In casu, no professional valuation of the motor vehicle was commissioned by the Defendants at the time of its seizure. No evidence was adduced by the Defendants to show the details of the alleged accidents the motor vehicle had been involved in and the extent of the damages on the motor vehicle. Given the above-stated position of the law, the value of the motor vehicle at the time of its seizure bears no significance because, of the nature of the Plaintiff’s claim, the law prescribes a remedy which is the refund of the purchase price.

There has been no evidence adduced in motivation for an award of US$50,000.00 damages representing an alleged difference between the refund and the replacement value of the motor vehicle. The witness for the Plaintiff testified that Plaintiff prays for that award “if” the refund is awarded in Zimbabwean Dollars. Plaintiff’s counsel did not even motivate that claim in his closing submissions. This claim has not been proven.

No evidence was adduced by Plaintiff proving that at all material times the 2nd Defendant was acting in his personal circumstances and interests and not on behalf of the 1st Defendant. We now know that the purchase price was paid to the 1st Defendant after the 1st Defendant originated an invoice. The claim against the 2nd Defendant must therefore fail.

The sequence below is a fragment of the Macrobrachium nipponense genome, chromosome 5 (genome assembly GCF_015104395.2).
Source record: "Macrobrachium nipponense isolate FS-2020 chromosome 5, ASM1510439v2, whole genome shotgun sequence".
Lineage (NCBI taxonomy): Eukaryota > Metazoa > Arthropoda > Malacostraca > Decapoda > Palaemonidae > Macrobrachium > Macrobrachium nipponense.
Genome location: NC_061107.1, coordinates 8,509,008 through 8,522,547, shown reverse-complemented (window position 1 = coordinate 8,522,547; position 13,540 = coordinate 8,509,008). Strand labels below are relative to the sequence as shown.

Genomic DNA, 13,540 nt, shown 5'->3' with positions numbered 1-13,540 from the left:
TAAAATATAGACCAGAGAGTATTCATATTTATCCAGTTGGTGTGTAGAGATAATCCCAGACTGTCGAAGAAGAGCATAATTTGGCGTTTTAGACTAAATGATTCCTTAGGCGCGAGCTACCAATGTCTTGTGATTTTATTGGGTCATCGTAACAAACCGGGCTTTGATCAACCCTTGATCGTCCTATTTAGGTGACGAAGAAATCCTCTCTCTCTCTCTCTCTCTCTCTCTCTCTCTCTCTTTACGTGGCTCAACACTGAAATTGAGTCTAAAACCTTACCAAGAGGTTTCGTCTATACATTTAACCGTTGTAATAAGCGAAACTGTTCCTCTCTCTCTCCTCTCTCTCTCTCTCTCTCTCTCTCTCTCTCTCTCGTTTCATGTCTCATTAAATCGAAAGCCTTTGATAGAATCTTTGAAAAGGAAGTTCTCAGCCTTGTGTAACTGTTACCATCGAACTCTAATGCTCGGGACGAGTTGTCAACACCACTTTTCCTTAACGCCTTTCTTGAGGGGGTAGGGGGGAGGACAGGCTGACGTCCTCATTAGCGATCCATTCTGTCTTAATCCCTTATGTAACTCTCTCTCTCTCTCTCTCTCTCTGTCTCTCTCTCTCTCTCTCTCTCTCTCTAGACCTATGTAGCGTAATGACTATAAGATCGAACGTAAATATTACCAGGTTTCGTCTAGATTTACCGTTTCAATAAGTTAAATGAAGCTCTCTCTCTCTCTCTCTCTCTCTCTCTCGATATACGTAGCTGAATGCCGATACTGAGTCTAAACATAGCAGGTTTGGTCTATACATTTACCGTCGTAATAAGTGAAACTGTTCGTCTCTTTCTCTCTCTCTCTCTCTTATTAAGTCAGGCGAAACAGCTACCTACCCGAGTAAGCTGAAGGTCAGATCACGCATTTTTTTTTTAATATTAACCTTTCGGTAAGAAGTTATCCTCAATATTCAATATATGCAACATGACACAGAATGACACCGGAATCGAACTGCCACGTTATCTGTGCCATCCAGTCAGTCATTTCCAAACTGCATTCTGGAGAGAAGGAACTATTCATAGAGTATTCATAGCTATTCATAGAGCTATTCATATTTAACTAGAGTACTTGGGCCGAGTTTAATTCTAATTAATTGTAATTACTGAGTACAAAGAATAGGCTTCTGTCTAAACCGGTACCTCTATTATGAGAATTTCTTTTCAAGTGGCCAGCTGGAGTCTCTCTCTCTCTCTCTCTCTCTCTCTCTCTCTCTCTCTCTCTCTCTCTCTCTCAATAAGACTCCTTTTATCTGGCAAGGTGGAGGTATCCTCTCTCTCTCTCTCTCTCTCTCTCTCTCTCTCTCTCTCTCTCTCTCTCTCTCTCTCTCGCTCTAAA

Charles Nhamo Nyambuya v Sakunda Holdings [Private] Limited & Anor SC 620/22.


The Plaintiff’s claim against the 1st Defendant succeeds.

I accordingly order as follows:

  1. The 1st Defendant be and is hereby ordered to pay the Plaintiff a sum of US$87,000.00 [payable in ZWL$ at the Interbank Exchange Rate prevailing at the time of payment] being the refund of the purchase price of a Toyota Land Cruiser Prado VX Chassis No. JJEBH3FJ4OK20718

  2. The 1st Defendant shall the aforesaid amount with interest at the prescribed rate calculated from the date of Summons to date of full and final payment.

  3. The Plaintiff’s claims against the 2nd Defendant be and are hereby dismissed with costs.

  4. The 1st Defendant shall pay Plaintiff’s costs of suit.



Gill,Godlonton & Gerrans, Plaintiff’s Legal Practitioners.

Chizengeya Maeresera & Partners, 1st & 2nd Defendants’ Legal Practitioners.